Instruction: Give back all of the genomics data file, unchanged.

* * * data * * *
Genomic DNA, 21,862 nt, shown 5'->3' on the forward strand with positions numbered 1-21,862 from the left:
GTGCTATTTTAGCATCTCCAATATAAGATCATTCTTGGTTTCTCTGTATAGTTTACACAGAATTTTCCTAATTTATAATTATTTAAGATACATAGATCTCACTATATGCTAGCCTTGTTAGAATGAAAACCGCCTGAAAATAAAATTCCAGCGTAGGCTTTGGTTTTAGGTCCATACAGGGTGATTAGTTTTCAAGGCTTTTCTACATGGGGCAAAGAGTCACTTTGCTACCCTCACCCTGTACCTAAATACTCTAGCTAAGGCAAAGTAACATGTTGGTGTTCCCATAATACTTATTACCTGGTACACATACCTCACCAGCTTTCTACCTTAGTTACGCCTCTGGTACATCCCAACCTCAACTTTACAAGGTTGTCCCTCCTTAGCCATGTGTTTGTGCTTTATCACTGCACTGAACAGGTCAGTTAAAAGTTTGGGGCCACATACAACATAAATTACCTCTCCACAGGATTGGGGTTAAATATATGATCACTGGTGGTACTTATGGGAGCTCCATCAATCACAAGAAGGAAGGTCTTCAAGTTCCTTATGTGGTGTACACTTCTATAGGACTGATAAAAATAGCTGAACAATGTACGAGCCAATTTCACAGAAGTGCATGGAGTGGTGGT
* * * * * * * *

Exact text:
Genomic DNA, 21,862 nt, shown 5'->3' on the forward strand with positions numbered 1-21,862 from the left:
GTGCTATTTTAGCATCTCCAATATAAGATCATTCTTGGTTTCTCTGTATAGTTTACACAGAATTTTCCTAATTTATAATTATTTAAGATACATAGATCTCACTATATGCTAGCCTTGTTAGAATGAAAACCGCCTGAAAATAAAATTCCAGCGTAGGCTTTGGTTTTAGGTCCATACAGGGTGATTAGTTTTCAAGGCTTTTCTACATGGGGCAAAGAGTCACTTTGCTACCCTCACCCTGTACCTAAATACTCTAGCTAAGGCAAAGTAACATGTTGGTGTTCCCATAATACTTATTACCTGGTACACATACCTCACCAGCTTTCTACCTTAGTTACGCCTCTGGTACATCCCAACCTCAACTTTACAAGGTTGTCCCTCCTTAGCCATGTGTTTGTGCTTTATCACTGCACTGAACAGGTCAGTTAAAAGTTTGGGGCCACATACAACATAAATTACCTCTCCACAGGATTGGGGTTAAATATATGATCACTGGTGGTACTTATGGGAGCTCCATCAATCACAAGAAGGAAGGTCTTCAAGTTCCTTATGTGGTGTACACTTCTATAGGACTGATAAAAATAGCTGAACAATGTACGAGCCAATTTCACAGAAGTGCATGGAGTGGTGGT